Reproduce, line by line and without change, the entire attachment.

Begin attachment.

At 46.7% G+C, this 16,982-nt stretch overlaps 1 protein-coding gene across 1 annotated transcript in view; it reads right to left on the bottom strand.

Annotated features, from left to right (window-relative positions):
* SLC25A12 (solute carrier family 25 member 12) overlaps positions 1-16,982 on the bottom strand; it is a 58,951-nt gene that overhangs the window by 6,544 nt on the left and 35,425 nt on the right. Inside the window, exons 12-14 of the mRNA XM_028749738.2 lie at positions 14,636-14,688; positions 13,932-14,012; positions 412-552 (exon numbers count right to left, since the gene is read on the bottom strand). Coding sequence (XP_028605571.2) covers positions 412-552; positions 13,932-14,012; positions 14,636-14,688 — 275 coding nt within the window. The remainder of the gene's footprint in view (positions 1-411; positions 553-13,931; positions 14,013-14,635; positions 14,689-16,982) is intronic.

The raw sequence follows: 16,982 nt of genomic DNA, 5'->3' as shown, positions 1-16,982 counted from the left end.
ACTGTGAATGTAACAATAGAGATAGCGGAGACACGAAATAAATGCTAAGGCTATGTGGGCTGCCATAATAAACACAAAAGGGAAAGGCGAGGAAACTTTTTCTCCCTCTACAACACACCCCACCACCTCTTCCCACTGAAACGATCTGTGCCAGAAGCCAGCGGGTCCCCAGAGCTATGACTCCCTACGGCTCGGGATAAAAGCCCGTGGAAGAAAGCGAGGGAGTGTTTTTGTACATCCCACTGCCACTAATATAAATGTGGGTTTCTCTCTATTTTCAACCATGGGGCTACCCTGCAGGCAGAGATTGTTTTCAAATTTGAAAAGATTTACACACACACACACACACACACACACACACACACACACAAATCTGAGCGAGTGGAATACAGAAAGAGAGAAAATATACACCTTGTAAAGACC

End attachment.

At 46.7% G+C, this 16,982-nt stretch overlaps 1 protein-coding gene across 1 annotated transcript in view; it reads right to left on the bottom strand.

Annotated features, from left to right (window-relative positions):
* SLC25A12 (solute carrier family 25 member 12) overlaps positions 1-16,982 on the bottom strand; it is a 58,951-nt gene that overhangs the window by 6,544 nt on the left and 35,425 nt on the right. Inside the window, exons 12-14 of the mRNA XM_028749738.2 lie at positions 14,636-14,688; positions 13,932-14,012; positions 412-552 (exon numbers count right to left, since the gene is read on the bottom strand). Coding sequence (XP_028605571.2) covers positions 412-552; positions 13,932-14,012; positions 14,636-14,688 — 275 coding nt within the window. The remainder of the gene's footprint in view (positions 1-411; positions 553-13,931; positions 14,013-14,635; positions 14,689-16,982) is intronic.

The raw sequence follows: 16,982 nt of genomic DNA, 5'->3' as shown, positions 1-16,982 counted from the left end.
ACTGTGAATGTAACAATAGAGATAGCGGAGACACGAAATAAATGCTAAGGCTATGTGGGCTGCCATAATAAACACAAAAGGGAAAGGCGAGGAAACTTTTTCTCCCTCTACAACACACCCCACCACCTCTTCCCACTGAAACGATCTGTGCCAGAAGCCAGCGGGTCCCCAGAGCTATGACTCCCTACGGCTCGGGATAAAAGCCCGTGGAAGAAAGCGAGGGAGTGTTTTTGTACATCCCACTGCCACTAATATAAATGTGGGTTTCTCTCTATTTTCAACCATGGGGCTACCCTGCAGGCAGAGATTGTTTTCAAATTTGAAAAGATTTACACACACACACACACACACACACACACACACACACACAAATCTGAGCGAGTGGAATACAGAAAGAGAGAAAATATACACCTTGTAAAGACC